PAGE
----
Extra tax breaks are needed to encourage long-term care saving. This is justifiable because the cost to society of failing to ensure money is set aside for future social care needs will put intolerable burdens on the NHS, on younger generations and on older people. Urgent action is needed to head off a disaster that is clearly on the horizon.
Tax free pension withdrawal if used for care: The new pension freedoms could encourage people to set aside money for later life care. Now that the annuity requirement has been removed, and there is no 55% death tax, pension funds could help cover care costs. Many people reaching retirement have tens of thousands of pounds in their pension funds but if they use this to buy an annuity, they will have no money to pay for care. Allowing people to withdraw money from their pension fund without paying income tax, if it is to pay for care, would encourage them to retain some funds in the tax free pension wrapper for longer, just in case it is needed. If they don’t spend it on care, it will pass free of inheritance tax to the next generation as the 55% pensions death tax has been abolished.
Care ISAs – IHT free: The Government could introduce a separate annual allowance for ISAs that are specifically earmarked to pay for care. Launching such ‘Care ISAs’ would itself help people realise the need to save for care.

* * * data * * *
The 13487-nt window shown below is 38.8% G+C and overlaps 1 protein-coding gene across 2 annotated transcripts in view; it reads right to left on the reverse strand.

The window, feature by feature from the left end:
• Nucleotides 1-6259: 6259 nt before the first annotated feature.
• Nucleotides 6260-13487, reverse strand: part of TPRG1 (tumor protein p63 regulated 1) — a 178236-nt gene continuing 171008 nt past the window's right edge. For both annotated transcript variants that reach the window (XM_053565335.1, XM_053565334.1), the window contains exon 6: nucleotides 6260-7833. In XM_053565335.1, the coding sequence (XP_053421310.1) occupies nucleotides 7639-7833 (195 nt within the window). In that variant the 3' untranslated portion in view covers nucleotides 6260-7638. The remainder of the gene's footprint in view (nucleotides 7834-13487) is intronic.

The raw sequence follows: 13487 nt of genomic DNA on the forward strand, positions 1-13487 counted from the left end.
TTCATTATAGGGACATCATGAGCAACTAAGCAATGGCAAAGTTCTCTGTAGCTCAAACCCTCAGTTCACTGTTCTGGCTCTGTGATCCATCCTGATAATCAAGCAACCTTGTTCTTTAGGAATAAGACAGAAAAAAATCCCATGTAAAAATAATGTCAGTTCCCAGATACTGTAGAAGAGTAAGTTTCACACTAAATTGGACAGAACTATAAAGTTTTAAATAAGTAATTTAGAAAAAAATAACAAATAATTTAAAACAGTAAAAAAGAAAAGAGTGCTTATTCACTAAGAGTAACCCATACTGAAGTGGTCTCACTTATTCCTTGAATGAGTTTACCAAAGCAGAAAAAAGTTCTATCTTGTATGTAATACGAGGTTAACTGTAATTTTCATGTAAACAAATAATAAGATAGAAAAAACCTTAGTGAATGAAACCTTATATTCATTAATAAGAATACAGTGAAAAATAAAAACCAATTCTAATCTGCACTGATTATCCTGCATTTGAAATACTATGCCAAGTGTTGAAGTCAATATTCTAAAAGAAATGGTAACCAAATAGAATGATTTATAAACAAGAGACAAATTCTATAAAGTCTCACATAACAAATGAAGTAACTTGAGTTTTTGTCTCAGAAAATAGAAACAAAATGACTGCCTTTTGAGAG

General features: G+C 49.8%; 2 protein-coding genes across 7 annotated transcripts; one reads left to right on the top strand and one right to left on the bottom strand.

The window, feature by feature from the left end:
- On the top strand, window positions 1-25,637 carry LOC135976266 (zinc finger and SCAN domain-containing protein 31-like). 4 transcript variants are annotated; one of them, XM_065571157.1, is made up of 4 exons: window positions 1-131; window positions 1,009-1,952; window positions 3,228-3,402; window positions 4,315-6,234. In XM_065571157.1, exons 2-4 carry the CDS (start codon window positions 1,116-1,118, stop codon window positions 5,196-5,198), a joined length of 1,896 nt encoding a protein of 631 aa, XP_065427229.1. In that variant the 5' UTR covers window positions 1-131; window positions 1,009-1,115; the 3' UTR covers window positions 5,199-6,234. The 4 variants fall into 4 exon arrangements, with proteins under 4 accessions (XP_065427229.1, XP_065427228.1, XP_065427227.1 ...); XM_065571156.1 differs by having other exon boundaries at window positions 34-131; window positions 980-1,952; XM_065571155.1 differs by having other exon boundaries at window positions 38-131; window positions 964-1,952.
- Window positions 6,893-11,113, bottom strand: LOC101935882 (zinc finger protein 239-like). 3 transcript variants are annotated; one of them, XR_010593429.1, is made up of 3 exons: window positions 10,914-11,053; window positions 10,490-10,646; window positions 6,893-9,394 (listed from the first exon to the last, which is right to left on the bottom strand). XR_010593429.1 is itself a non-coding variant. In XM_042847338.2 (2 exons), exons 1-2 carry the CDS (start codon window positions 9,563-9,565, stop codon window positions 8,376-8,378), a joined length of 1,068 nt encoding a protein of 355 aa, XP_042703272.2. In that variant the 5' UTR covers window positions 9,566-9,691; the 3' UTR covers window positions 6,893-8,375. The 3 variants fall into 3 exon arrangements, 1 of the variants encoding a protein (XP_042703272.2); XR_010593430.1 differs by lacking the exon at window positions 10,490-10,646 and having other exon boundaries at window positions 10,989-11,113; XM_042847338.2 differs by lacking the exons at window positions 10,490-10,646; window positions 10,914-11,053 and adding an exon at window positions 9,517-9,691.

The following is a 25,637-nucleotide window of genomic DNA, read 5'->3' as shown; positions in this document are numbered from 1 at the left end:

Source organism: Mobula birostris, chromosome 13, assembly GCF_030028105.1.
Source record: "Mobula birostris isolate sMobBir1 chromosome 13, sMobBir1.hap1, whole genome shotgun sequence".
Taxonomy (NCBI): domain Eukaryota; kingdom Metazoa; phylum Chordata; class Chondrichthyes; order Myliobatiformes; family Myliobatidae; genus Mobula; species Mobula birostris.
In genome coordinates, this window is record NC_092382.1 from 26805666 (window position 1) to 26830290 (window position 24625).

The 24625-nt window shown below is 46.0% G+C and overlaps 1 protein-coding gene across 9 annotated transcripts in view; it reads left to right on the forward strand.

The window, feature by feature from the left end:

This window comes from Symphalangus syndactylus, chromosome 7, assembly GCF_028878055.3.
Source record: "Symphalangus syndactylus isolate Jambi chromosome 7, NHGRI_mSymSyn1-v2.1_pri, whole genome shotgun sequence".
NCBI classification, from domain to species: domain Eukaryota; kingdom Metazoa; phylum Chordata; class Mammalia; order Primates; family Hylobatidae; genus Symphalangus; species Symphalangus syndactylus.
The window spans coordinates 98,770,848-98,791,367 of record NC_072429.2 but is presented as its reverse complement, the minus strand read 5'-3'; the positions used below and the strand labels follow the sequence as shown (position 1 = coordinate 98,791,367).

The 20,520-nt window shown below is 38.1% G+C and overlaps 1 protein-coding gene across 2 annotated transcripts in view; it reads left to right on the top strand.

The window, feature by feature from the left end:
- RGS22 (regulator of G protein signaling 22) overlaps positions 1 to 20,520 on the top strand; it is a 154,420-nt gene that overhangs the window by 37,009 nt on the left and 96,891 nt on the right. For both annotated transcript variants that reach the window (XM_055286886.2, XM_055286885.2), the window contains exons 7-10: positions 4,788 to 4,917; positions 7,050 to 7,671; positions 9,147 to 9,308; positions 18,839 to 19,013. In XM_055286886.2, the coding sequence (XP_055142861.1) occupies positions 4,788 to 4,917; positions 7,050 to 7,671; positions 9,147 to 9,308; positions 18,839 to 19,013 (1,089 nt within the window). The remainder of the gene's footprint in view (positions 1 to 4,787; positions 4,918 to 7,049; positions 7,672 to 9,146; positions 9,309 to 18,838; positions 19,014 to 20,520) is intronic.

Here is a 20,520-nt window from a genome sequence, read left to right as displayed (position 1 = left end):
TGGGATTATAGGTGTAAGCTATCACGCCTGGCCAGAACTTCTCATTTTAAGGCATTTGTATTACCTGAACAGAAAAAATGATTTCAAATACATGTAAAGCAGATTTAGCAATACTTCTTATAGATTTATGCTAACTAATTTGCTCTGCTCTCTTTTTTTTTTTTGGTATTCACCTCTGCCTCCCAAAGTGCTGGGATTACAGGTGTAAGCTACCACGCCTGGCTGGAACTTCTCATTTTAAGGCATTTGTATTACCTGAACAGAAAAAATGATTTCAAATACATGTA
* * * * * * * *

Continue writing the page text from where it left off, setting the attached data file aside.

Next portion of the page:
Family Care Savings Plans – IHT free: Another possibility is for families to save collectively for the care needs of their loved ones. For example, parents, siblings or children might join together to build up a fund in case one of them needs care. The probability is that one in four people will need care, but nobody knows in advance which one. Tax breaks to incentivise this kind of saving, perhaps allowing them to be passed on free of inheritance tax, would help. There is a role for insurance with such savings plans – which might also include some ‘catastrophe insurance’ to pay out if more than the expected number in any family or group actually need care.
Auto-enrolment to encouraged workplace care saving plans: Alongside auto-enrolment, it might also be helpful to ensure that employers are encouraged to offer the option for people to save in a workplace savings plan that is set aside specifically for care. This could be part of a flexible benefits package, which receive an employer contribution.
Use Pensions Guidance to provide information and education: It will be important to ensure that the Government’s ‘Pension wise’ guidance tells people about planning for care.
So, the message to the Government is that our care system is in crisis, there is no money set aside either publicly or privately to fund later life care adequately, and the time to address this crisis is now. Social care in this country is failing, radical action is long overdue.